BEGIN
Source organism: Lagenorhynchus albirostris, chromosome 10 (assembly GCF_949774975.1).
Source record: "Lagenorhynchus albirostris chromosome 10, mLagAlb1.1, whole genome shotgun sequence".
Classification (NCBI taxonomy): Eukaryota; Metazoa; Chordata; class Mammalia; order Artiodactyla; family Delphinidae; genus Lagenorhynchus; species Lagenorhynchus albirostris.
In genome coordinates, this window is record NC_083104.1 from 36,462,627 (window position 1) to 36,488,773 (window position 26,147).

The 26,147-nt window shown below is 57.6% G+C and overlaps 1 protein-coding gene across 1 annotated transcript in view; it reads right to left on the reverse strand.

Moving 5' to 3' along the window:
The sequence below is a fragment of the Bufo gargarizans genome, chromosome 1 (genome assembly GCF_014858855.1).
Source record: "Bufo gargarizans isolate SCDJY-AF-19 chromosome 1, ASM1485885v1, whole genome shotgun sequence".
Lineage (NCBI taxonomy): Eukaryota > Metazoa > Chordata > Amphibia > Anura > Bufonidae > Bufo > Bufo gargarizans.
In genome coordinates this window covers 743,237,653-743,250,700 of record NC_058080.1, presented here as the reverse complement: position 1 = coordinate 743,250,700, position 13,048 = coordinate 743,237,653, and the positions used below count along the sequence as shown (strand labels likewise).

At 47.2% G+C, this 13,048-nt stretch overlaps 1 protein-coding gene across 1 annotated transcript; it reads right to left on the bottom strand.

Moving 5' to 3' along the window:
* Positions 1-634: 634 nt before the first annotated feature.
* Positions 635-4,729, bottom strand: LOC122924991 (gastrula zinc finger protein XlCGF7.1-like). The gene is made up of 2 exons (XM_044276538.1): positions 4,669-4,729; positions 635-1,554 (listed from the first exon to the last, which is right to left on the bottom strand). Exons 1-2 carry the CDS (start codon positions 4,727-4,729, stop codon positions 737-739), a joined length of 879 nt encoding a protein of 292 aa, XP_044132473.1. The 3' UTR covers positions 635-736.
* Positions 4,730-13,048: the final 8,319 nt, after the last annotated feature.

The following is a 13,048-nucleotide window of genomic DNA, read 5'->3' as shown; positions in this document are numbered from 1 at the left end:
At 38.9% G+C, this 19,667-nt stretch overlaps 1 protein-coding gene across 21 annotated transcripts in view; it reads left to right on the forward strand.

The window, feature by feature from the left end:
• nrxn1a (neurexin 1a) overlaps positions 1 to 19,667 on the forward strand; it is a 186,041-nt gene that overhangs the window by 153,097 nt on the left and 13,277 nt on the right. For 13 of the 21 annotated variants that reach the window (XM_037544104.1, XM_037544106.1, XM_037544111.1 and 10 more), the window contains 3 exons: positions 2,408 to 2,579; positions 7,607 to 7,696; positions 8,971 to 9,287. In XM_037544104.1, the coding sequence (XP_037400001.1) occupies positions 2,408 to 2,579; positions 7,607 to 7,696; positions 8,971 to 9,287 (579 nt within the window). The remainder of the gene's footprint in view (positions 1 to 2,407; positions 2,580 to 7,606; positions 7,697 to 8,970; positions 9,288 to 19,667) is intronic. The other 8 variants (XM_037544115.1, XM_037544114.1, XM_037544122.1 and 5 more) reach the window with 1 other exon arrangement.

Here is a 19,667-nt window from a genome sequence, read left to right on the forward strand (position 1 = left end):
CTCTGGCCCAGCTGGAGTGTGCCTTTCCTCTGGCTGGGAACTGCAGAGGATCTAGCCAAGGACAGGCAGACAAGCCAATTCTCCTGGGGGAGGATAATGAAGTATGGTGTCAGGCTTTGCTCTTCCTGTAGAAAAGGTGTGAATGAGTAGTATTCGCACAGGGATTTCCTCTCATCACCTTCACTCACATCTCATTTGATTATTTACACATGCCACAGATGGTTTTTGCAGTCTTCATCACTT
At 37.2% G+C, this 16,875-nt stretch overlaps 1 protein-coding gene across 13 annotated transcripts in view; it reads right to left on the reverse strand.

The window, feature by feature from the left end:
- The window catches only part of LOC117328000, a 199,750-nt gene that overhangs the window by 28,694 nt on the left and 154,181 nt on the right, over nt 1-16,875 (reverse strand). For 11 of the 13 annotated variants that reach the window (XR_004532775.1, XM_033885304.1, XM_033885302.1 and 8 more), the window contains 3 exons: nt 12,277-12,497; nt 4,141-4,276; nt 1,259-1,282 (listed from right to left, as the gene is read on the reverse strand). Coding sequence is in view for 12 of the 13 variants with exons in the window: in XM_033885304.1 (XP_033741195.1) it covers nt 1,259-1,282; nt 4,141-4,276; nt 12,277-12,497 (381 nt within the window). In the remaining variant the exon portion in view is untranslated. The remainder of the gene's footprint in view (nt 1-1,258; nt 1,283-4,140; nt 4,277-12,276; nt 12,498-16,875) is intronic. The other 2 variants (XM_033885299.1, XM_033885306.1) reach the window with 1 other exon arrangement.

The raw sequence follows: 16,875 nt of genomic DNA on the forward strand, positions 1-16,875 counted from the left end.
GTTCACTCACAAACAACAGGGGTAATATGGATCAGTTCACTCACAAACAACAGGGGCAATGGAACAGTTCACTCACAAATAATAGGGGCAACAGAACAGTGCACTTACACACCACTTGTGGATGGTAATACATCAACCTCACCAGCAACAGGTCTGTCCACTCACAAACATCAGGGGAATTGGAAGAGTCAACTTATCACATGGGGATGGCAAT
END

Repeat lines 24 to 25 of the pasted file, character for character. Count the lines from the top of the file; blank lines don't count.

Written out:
- The window catches only part of LOC117328000, a 199,750-nt gene that overhangs the window by 28,694 nt on the left and 154,181 nt on the right, over nt 1-16,875 (reverse strand). For 11 of the 13 annotated variants that reach the window (XR_004532775.1, XM_033885304.1, XM_033885302.1 and 8 more), the window contains 3 exons: nt 12,277-12,497; nt 4,141-4,276; nt 1,259-1,282 (listed from right to left, as the gene is read on the reverse strand). Coding sequence is in view for 12 of the 13 variants with exons in the window: in XM_033885304.1 (XP_033741195.1) it covers nt 1,259-1,282; nt 4,141-4,276; nt 12,277-12,497 (381 nt within the window). In the remaining variant the exon portion in view is untranslated. The remainder of the gene's footprint in view (nt 1-1,258; nt 1,283-4,140; nt 4,277-12,276; nt 12,498-16,875) is intronic. The other 2 variants (XM_033885299.1, XM_033885306.1) reach the window with 1 other exon arrangement.

The raw sequence follows: 16,875 nt of genomic DNA on the forward strand, positions 1-16,875 counted from the left end.